"The fact that this crisis is happening and I'm in this position ... having that harm reduction experience ... I think that I'm where I need to be," he said about quickly identifying priorities and setting up policies informed by community and staff feedback during the process.

"Fortunately, I've had the amazing privilege to work with a wonderful team who is so kind, so caring, and so thoughtful," he added.

Sapp, who has Tourette syndrome and mobility issues, has been managing the center from the distance of his Fairfield home, where he recently spoke on the phone with the Bay Area Reporter.

Sapp said that he was drawn to the center because when he first stepped into the building its staff reflected the community and instantly felt like a safe space.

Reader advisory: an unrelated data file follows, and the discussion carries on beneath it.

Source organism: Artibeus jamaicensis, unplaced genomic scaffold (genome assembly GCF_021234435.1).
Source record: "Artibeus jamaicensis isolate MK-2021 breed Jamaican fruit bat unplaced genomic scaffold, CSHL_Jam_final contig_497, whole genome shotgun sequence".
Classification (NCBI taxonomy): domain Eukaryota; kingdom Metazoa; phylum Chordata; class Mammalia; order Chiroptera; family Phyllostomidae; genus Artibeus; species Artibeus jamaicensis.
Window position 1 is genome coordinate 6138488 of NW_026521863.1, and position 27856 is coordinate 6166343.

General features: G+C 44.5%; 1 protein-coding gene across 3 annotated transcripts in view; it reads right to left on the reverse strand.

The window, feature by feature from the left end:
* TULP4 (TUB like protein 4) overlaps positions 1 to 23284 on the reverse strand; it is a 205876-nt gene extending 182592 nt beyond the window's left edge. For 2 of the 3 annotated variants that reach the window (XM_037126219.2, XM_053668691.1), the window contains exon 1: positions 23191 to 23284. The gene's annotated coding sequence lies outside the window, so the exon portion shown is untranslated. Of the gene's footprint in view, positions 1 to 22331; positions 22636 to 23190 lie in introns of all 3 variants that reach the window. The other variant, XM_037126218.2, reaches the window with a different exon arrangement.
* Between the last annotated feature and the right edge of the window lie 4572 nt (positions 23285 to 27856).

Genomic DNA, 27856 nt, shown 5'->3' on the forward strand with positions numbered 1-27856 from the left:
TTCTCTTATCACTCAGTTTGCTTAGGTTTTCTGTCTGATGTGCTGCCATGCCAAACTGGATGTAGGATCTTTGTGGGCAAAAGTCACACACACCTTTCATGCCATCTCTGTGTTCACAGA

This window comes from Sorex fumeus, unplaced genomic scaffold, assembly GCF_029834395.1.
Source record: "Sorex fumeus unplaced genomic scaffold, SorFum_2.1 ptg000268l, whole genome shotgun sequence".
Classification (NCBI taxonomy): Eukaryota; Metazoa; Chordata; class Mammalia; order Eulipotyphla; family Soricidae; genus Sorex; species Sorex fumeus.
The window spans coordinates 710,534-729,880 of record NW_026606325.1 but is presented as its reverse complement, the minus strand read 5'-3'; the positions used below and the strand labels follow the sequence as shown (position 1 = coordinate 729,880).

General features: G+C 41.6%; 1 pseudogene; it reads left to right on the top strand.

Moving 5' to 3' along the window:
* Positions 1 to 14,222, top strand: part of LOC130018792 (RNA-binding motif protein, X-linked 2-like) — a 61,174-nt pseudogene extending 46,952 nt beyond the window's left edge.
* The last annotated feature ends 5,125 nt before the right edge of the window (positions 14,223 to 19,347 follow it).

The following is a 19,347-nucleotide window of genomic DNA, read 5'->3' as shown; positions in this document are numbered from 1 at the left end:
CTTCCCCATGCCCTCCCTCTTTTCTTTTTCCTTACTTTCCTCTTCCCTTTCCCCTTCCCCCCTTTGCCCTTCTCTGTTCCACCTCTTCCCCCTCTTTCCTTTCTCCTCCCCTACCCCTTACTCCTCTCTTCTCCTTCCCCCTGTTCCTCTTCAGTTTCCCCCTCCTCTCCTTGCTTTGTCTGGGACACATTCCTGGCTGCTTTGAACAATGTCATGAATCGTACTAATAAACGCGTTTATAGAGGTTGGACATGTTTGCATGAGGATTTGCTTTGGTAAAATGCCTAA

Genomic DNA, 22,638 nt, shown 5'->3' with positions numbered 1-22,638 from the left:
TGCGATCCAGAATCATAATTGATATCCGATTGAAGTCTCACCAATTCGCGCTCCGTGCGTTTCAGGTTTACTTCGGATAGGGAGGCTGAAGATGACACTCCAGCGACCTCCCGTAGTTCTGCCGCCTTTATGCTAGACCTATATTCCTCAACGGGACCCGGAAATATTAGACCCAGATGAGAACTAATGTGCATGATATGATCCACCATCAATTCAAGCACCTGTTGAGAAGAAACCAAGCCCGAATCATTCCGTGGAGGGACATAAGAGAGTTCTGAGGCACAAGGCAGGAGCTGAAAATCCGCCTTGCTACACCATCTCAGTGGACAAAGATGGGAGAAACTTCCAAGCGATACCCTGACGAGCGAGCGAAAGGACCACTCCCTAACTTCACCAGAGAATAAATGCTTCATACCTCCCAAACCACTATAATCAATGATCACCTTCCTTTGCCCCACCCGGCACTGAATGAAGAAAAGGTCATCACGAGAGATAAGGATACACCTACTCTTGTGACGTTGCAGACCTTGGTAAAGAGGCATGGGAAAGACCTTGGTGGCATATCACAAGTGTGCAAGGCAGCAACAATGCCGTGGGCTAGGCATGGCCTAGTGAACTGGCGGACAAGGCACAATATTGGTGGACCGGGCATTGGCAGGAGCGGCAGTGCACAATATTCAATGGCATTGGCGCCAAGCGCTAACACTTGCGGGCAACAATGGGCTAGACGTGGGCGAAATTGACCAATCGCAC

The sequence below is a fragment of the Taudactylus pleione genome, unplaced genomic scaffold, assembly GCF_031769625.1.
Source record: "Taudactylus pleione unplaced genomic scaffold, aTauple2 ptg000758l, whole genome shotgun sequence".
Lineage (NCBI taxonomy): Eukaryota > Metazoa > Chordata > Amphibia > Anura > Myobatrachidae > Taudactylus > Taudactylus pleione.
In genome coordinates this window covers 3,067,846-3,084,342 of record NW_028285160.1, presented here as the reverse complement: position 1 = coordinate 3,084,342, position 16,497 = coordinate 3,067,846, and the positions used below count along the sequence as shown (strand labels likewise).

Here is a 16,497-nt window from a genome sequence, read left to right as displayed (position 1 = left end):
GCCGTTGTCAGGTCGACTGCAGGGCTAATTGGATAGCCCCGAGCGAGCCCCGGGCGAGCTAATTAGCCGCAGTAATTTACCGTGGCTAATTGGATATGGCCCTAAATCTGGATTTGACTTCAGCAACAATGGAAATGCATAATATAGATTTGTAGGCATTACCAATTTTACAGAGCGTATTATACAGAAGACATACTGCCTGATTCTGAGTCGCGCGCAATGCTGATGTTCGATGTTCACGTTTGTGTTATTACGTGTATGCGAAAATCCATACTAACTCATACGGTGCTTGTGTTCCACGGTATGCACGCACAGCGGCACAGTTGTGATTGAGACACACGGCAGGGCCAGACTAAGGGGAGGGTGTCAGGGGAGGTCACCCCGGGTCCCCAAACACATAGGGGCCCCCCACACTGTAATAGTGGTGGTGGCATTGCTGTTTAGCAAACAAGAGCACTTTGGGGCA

"I think that there are a lot of organizations that talk about representation, but don't actually represent the communities that we serve," said Sapp. "That is not true about the Pride center. We have such a diverse staff.

"Moving forward that is everything that I want to maintain," he continued. "I hold that very sacred."

None of the staff have been laid off or furloughed as a result of the coronavirus pandemic, he said.

A virtual space

The center opened to serve the Peninsula's LGBT community in 2017.

Sapp replaced the center's founding program director Lisa Putkey, a 33-year-old queer woman. She stepped down in December and moved to Marin County.

"I am overjoyed that Frankie is the Pride center's new director and wish him all the best," she wrote in an email.

Sapp swiftly got the center up and running virtually within a week. That enabled his nine full-time and six part-time staff, including interns, along with nearly 30 volunteers, to serve clients through its therapy and case management services and various programs.

The Pride center operates on a budget of nearly $1 million and serves more than 2,000 clients annually.

Sapp declined to provide his salary.